I have heard the following phrase often in my years of ministry: "I don't believe God is going to condemn me to hell." I agree, but not with the comment's intended meaning--that a person is worthy of heaven on the basis of his own merit. You see, it is true that the Lord doesn't condemn people to hell. He allows them to opt for that eternal destination themselves. They have a right to choose.

God says that those who do not believe in Jesus Christ have been judged already (v. 18). In other words, by rejecting--or politely ignoring--their need for a Savior, unbelievers have chosen to remain unsaved and unforgiven. Scripture teaches that there will one day be a judgment, but God has already determined that those who trust in Christ will stand with Him while the rest will be sent away (Matt. 25:34-46). An unrepentant man or woman is not condemned by God but, rather, has chosen to remain in the company of all those condemned by their own free will.

God desires that everyone come to a saving knowledge of His Son Jesus Christ (2 Peter 3:9). To that end, He has granted each person the right to decide whether or not to follow in obedience. However, those who reject the Savior are forewarned that they have settled for condemnation.

Friday, March 18, 2016


By Francie Baltazar-Schwartz
Jerry was the kind of guy you love to hate. He was always in a good mood and always had something positive to say. When someone would ask him how he was doing, he would reply, "If I were any better, I would be twins!"

He was a unique manager because he had several waiters who had followed him around from restaurant to restaurant. The reason the waiters followed Jerry was because of his attitude. He was a natural motivator. If an employee was having a bad day, Jerry was there telling the employee how to look on the positive side of the situation.

Seeing this style really made me curious, so one day I went up to Jerry and asked him, "I don't get it! You can't be a positive person all of the time. How do you do it?"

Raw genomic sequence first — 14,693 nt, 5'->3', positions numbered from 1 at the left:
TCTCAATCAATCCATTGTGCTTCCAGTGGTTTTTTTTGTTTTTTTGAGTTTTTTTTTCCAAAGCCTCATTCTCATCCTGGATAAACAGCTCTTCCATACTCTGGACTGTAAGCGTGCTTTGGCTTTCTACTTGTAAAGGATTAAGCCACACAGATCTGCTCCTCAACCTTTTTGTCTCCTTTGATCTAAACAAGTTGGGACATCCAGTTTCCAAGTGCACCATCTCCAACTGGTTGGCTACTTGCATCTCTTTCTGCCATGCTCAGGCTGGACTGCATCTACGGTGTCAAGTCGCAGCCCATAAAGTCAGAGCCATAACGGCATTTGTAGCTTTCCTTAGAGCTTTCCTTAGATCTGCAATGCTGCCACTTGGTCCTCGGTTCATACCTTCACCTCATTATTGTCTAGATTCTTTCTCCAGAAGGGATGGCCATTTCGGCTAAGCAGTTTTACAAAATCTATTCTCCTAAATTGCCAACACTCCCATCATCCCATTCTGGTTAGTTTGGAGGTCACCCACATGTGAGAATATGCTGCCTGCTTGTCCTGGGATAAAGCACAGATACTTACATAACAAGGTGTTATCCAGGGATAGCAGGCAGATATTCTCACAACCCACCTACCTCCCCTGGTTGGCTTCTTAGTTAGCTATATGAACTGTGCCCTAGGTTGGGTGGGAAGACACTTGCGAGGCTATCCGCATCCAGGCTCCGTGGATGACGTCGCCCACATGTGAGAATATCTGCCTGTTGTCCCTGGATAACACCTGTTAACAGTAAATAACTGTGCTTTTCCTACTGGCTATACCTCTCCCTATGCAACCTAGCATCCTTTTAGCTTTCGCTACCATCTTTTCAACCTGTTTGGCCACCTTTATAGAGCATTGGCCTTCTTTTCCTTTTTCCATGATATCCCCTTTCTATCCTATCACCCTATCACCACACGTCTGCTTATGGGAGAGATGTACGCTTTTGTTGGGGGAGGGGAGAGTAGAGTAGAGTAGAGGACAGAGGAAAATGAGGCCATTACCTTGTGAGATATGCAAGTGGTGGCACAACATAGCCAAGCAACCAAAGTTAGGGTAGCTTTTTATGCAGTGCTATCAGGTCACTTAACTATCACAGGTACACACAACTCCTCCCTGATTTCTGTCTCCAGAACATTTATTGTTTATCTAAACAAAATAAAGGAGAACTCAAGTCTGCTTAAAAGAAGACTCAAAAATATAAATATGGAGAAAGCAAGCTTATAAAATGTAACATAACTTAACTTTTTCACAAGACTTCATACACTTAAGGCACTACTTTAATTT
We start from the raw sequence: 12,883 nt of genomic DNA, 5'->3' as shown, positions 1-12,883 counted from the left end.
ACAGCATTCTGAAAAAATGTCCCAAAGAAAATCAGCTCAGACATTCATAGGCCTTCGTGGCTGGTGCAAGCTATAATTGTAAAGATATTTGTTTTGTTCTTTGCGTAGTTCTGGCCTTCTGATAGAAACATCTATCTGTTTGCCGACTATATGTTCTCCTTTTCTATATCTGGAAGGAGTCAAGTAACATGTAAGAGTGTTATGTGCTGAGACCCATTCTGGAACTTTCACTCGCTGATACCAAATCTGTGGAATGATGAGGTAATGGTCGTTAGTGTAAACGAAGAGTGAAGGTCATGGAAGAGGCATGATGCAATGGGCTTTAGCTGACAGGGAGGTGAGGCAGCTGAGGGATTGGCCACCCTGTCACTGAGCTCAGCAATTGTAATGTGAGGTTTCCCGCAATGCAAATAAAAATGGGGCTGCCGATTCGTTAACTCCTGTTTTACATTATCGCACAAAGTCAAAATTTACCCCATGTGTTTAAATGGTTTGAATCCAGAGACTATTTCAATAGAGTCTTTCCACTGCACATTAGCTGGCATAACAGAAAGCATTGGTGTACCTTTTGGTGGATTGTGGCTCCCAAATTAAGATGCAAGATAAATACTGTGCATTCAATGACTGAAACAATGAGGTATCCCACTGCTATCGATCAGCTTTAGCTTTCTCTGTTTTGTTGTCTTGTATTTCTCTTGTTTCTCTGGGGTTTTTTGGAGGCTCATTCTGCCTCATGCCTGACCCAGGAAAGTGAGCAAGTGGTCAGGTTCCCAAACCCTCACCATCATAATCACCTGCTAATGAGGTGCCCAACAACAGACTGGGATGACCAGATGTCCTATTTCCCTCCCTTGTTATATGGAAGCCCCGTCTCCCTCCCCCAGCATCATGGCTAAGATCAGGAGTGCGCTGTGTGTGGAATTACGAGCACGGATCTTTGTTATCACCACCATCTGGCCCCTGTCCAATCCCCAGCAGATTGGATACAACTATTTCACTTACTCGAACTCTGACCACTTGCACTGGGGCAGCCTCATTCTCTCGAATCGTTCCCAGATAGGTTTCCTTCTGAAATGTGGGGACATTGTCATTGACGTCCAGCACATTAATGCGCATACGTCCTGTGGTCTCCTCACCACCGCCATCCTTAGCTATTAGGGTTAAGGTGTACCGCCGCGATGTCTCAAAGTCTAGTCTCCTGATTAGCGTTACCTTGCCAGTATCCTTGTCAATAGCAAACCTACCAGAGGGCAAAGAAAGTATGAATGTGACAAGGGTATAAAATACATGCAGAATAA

Jerry replied, "Each morning I wake up and say to myself, Jerry, you have two choices today. You can choose to be in a good mood or you can choose to be in a bad mood.' I choose to be in a good mood. Each time something bad happens, I can choose to be a victim or I can choose to learn from it. I choose to learn from it. Every time someone comes to me complaining, I can choose to accept their complaining or I can point out the positive side of life. I choose the positive side of life."

"Yeah, right, it's not that easy," I protested.

"Yes it is," Jerry said. "Life is all about choices. When you cut away all the junk, every situation is a choice. You choose how you react to situations. You choose how people will affect your mood. You choose to be in a good mood or bad mood. The bottom line: It's your choice how you live life."

I reflected on what Jerry said. Soon thereafter, I left the restaurant industry to start my own business. We lost touch, but often thought about him when I made a choice about life instead of reacting to it.

Several years later, I heard that Jerry did something you are never supposed to do in a restaurant business: he left the back door open one morning and was held up at gunpoint by three armed robbers. While trying to open the safe, his hand, shaking from nervousness, slipped off the combination. The robbers panicked and shot him.

Luckily, Jerry was found relatively quickly and rushed to the local trauma center. After 18 hours of surgery and weeks of intensive care, Jerry was released from the hospital with fragments of the bullets still in his body.

I saw Jerry about six months after the accident. When I asked him how he was, he replied, "If I were any better, I'd be twins. Wanna see my scars?"

I declined to see his wounds, but did ask him what had gone through his mind as the robbery took place. "The first thing that went through my mind was that I should have locked the back door," Jerry replied. "Then, as I lay on the floor, I remembered that I had two choices: I could choose to live, or I could choose to die. I chose to live."

"Weren't you scared? Did you lose consciousness?" I asked.

Jerry continued, "The paramedics were great. They kept telling me I was going to be fine. But when they wheeled me into the emergency room and I saw the expressions on the faces of the doctors and nurses, I got really scared. In their eyes, I read, 'He's a dead man.' I knew I needed to take action."